|Participant .||Day Postvaccination .||Isotype .||B Cell Subset .||No. Total Sequences .||No. of Productive Sequences .||No. of Hib CDR3 Amino Acid Sequencesa .||No. of Unique Hib CDR3 Amino Acid Sequencesb .||Anti-PRP Ab (μg/ml)/Avidity Index .|
|Participant .||Day Postvaccination .||Isotype .||B Cell Subset .||No. Total Sequences .||No. of Productive Sequences .||No. of Hib CDR3 Amino Acid Sequencesa .||No. of Unique Hib CDR3 Amino Acid Sequencesb .||Anti-PRP Ab (μg/ml)/Avidity Index .|
Number of CDR3 amino acid sequences of length 10 aa containing the string “GYGMD” or “GYGFD” (27).
Number of different CDR3 amino acid sequences showing Hib-specific characteristics as in footnote a.
Approximately 12% of C region sequences from IgA sequence libraries (7,094/61,023 sequences) were too short for confirmation of an IgA subclass, and the isotype of 110 sequences (0.2%) differed from the original PCR primer isotype. For IgG sequence libraries, 2,781/25,280 (11%) sequences were too short for identification, and the isotype of 19 sequences (0.08%) differed from the original PCR primer isotype. Before vaccination, IgA sequences were dominated by IgA1, and IgG1 was the most common among the IgG sequences. After vaccination, there was a relative increase in IgA1 from 65 to 70% and in IgG2 from 33 to 48% of assigned sequences (Supplemental Fig. 1A).
Sequence clonality and CDR3 length distributions
At baseline, clonality was similar for each of the isotypes. The day-7 plasma cell samples were significantly more oligoclonal than their paired baseline CD19+ B cell samples, whereas for paired pre- and postvaccination CD19+ B cell samples, an increase in clonality was seen for IgG, but not IgA or IgM, sequences (Supplemental Fig. 1B). Graphical representation of the VDJ repertoire also showed increased clonality after vaccination (Supplemental Fig. 2). CDR3 length distributions of all isotypes were similar between isotypes and before and after vaccination (Supplemental Fig. 1C).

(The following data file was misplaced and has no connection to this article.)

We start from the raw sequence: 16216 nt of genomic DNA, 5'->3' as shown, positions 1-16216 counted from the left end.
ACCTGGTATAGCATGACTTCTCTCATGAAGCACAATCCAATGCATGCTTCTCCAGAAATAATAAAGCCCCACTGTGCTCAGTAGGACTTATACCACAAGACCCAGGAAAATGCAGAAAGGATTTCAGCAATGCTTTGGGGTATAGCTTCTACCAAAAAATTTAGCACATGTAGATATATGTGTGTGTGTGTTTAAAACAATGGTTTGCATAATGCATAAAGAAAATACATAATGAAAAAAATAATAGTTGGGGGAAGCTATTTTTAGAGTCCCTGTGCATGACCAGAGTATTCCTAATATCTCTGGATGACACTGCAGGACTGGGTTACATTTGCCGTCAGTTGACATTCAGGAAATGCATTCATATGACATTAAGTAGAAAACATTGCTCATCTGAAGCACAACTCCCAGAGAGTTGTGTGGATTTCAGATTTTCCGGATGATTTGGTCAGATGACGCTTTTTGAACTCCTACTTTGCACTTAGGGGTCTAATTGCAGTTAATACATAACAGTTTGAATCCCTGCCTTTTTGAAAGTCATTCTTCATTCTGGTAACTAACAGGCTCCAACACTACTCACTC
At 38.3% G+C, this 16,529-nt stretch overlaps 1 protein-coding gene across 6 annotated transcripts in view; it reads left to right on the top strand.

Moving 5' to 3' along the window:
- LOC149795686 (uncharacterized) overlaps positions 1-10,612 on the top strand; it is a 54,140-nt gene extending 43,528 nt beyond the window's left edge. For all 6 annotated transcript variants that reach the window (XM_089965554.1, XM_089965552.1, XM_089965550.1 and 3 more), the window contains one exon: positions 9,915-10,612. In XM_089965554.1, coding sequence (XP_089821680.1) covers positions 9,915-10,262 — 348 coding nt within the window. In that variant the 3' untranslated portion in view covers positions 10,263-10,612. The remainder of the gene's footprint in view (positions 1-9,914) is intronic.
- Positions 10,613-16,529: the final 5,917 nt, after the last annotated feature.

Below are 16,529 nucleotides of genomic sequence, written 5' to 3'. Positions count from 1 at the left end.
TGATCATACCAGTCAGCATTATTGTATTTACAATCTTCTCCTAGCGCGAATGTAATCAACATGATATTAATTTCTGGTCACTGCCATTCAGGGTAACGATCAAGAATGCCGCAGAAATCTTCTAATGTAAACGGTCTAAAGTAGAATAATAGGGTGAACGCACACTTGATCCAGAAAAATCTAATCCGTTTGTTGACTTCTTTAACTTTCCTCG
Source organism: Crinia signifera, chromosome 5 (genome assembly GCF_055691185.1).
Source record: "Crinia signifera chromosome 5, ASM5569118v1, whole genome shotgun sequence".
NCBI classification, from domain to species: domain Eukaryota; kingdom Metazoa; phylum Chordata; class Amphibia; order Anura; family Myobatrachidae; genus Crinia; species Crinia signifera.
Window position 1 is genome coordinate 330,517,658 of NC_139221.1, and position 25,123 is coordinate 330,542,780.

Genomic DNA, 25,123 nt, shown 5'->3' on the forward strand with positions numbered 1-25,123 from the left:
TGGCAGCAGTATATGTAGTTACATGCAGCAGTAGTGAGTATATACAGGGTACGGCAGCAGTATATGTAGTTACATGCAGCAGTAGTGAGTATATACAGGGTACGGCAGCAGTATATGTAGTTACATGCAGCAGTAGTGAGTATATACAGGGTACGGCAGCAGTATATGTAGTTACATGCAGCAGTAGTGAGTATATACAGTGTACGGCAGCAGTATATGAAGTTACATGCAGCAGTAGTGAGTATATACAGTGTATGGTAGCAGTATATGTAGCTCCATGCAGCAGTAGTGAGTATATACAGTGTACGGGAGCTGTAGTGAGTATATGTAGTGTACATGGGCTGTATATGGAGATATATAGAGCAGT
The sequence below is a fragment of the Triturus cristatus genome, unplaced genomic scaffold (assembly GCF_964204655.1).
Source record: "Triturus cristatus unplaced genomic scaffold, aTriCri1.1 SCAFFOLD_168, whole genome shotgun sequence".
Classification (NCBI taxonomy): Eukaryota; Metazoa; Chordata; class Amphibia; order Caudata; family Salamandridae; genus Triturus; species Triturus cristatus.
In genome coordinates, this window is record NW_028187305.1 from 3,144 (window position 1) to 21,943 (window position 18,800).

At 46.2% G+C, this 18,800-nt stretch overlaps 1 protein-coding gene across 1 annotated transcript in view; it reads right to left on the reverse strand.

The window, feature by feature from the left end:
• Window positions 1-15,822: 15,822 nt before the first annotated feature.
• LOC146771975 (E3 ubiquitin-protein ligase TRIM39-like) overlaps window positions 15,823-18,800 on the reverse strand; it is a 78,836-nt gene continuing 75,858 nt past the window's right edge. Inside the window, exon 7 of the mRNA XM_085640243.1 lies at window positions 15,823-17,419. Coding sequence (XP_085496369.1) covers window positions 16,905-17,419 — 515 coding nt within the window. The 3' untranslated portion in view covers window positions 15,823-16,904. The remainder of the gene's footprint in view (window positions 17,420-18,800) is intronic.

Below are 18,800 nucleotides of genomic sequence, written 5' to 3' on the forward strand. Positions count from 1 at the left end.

The postvaccination public repertoire is dominated by Hib-specific sequences
The postvaccination public repertoire was defined as the collection of CDR3 amino acid sequences that were shared by at least two of the five individuals; a total of 47 such CDR3 amino acid sequences were found. More than 50% of these CDR3 amino acid sequences were exactly 10 aa long, which was considerably shorter than the average CDR3 amino acid sequence lengths from all sequence data at day 7 (Fig. 1). We further looked for the presence of these 47 shared CDR3 amino acid sequences in all samples, and the result is represented as an unsupervised heat map with dendrograms (Fig. 2). Thirty percent (14/47) of the day-7 public CDR3 amino acid sequences showed distinctive characteristics of previously identified Hib-specific motifs (27). The frequency of sequences determined as Hib specific was significantly enriched postvaccination in all of the isotypes tested, although the frequency of those sequences differed considerably between individuals (Table I). The three most abundant CDR3 amino acid sequences, which were shared by all five individuals and were present in 10–14 of the 15 postvaccination samples, contained Hib-specific motifs (Fig. 2). Postvaccination, another nine of the public CDR3 amino acid sequences also were 10 aa long but differed by only 1 aa from previously described Hib-specific CDR3 amino acid motifs (Supplemental Fig. 3A). Hence, almost half (23/47) of the CDR3 amino acid sequences in the postvaccination public repertoire showed characteristics that were similar or identical to those previously described as binding the Hib polysaccharide Ag.